She always walked by herself; that was the first sign she was perfect. Glen stood under a vaulted sky of turquoise, no clouds at all, marking his quarry from across the street. Prissy schoolgirls deserve whatever they get. He couldn’t help it. They shouldn’t have left him upstairs, forgot him while they tossed their voices back and forth like the whole globe was built for their precious laughter. She wasn’t so young, either, when you really looked. There were women and there were men. Americans and everyone else.
“Vote for Governor Ikazawa November 28! Support American base relocation and fairer taxes! A strong leader for a strong Okinawa!”
The propaganda car blocked her for the time it took to curse in frustration. Then a lush, depthless shot of calves—hairless—gracing the avenue. Glen squirmed like a prawn roasting on a teppan. Eager, gnawing a torn lip, hands squeezed into fists in his pockets.
Look at her. He couldn’t tell if he loved her or wanted her dead.
An old woman buzzed by on a motorbike, leaving behind the reek of gasoline. People here never retired; even the grandmothers raced around on 100c Hondas to reach the vegetable market. Glen noted the time on his watch and smiled at the girl’s receding figure. Heart-curvy peek of cheek! Watch her hopping alone over the sidewalk, bubbled from worry or pain or struggle. Briskly independent, blue skirt, cool blazer and scarf. She was perfect like peeling away your raincoat at the end of a thankless Friday and drinking right through the Sabbath.
Okinawa City carried a sickly quality in its light: expect a storm soon. Walking around he anticipated only bruises, and his mother had taught him rightly. Two tours in Iraq, eighteen months of his life. Where was the goodness and safety in that? God-forgotten desert and stones, bootleg DVDs by the barrel, outside Fallujah’s wasted Dreamland.
A cockroach toddled near his foot and he crushed it. Wipe the guts across the sidewalk, splatter all foreign sources. Anything with a carapace should be melted with napalm or white phosphorus. Latrines in OIF had been dark for safety, but the toilet bowls were full of scorpions. He still didn’t drop his full weight on the seat here.
Glen tailed the student around the corner, keeping to his side of the street. Shops and passersby all around. He wasn’t doing anything wrong, he was only looking.
He fished out a cigarette and smoked as he planned. The girl swung her arms with a loopy grace, yet her back was held straight. They must drill them to sit up proper in school. Did she like gymnastics? Long legs. Gawky. Maybe she’d need glasses one day …
He, scratching his groin, needed a drink, except the new curfew banned alcohol off-base. Which didn’t help the Okis any; they loved American dollars, even if they spat on the pale alien faces sketched across them.
The girl slipped into a house. Low, blocky, white with tiled roof. Housekey hidden under the shisa, a carved token crossed between a dog and a lion. He recited the address from memory and lingered a moment, trying to see in through the window. The glare was too strong.
“Beautiful day,” he said, and strolled to the American neighborhood for a burger. Noodles, like anything long and slick, revolted him.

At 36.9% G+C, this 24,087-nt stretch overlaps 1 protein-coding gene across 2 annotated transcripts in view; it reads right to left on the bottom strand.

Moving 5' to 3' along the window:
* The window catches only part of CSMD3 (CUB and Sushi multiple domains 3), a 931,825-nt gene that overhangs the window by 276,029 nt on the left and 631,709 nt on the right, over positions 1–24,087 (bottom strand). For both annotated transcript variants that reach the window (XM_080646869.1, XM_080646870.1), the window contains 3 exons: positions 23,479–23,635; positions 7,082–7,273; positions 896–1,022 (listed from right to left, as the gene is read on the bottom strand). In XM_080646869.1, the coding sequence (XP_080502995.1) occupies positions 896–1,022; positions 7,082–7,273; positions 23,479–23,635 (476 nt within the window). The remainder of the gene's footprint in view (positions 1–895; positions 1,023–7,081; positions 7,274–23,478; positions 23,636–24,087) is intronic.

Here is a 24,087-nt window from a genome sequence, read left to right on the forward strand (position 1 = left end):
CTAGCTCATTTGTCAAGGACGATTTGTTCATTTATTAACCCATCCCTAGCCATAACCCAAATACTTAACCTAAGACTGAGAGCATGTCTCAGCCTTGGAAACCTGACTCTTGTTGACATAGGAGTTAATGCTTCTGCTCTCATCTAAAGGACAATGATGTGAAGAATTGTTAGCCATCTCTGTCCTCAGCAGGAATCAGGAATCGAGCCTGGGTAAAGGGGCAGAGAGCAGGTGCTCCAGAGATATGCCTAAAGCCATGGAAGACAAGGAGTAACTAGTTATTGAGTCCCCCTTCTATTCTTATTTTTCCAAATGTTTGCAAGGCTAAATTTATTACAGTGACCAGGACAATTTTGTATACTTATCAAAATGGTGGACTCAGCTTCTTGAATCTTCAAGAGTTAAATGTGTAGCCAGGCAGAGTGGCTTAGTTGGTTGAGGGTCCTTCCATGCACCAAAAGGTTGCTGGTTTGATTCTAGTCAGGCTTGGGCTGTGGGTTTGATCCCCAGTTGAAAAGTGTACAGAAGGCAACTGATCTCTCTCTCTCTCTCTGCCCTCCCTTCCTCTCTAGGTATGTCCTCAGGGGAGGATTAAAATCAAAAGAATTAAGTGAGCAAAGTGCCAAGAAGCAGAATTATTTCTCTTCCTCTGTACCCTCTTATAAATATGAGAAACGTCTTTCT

Okinawa City boasted a U.S. neighborhood near the base, complete with Ferris wheel, barbecue, and Starbucks, although the pleasant coffee empire had penetrated Japan long ago. American Town was designed to make servicemen feel at home, much like Chinatowns did for survivors of the People’s Republic.
Along the way to this den of nostalgia, Glen passed a used car lot full of Hyundais and a trinket store called Chinese Pete’s, which had somehow prospered enough to occupy three stories. He chose a silver ‘50s-style diner for his early supper.
“Good afternoon, sir!” said the waiter, bowing.
In a booth by himself, Glen read the beer advertisements. Budweiser and Coors Lite, plus the local brand, Orion, which tasted like shit but still beat seltzer. Could he sneak a nip before work? Not out here, where every employee knew the rules. Half the bastards had family working on-base, and the media spread every change in protocol, probably got wind of it before he did.
“This burger’s overcooked,” he said. “I want it bleeding like a liberal in Bed-Stuy.”
He pushed his plate away and frowned. “Listen, I’m not paying for this. I want it rare.”
“Sorry, sir, of course.”
Round two. He spat out a mouthful of his replacement patty. “You put mustard on this. Remember when I said no mustard?”
The waiter scratched his head.
“You can’t understand me? Mustard. None. None of it.”
“Don’t give me that ‘I don’t make changes to food’ shit. I know you can stop squirting mustard on a sandwich. Take this garbage away.”
The waiter looked back towards the kitchen, as if hoping for someone to rescue him. He bowed his head and removed the plate.
Meal number three arrived.
“Now that’s nice. See? Not so hard. It’s practically raw.”
Glen bit through the pink, bleeding flesh and let its juices run down his neck. In the middle he hit something springy and found what looked to him like a testicle. Soft on the outside, hard at the core. He stared at the object for a long time, the burger squeezed in both hands so hard the bun ripped. “Fuck it,” he said. He walked out without paying to a desperate bar off Kokusai-dori that would sell him a beer, SOFA protocol or no.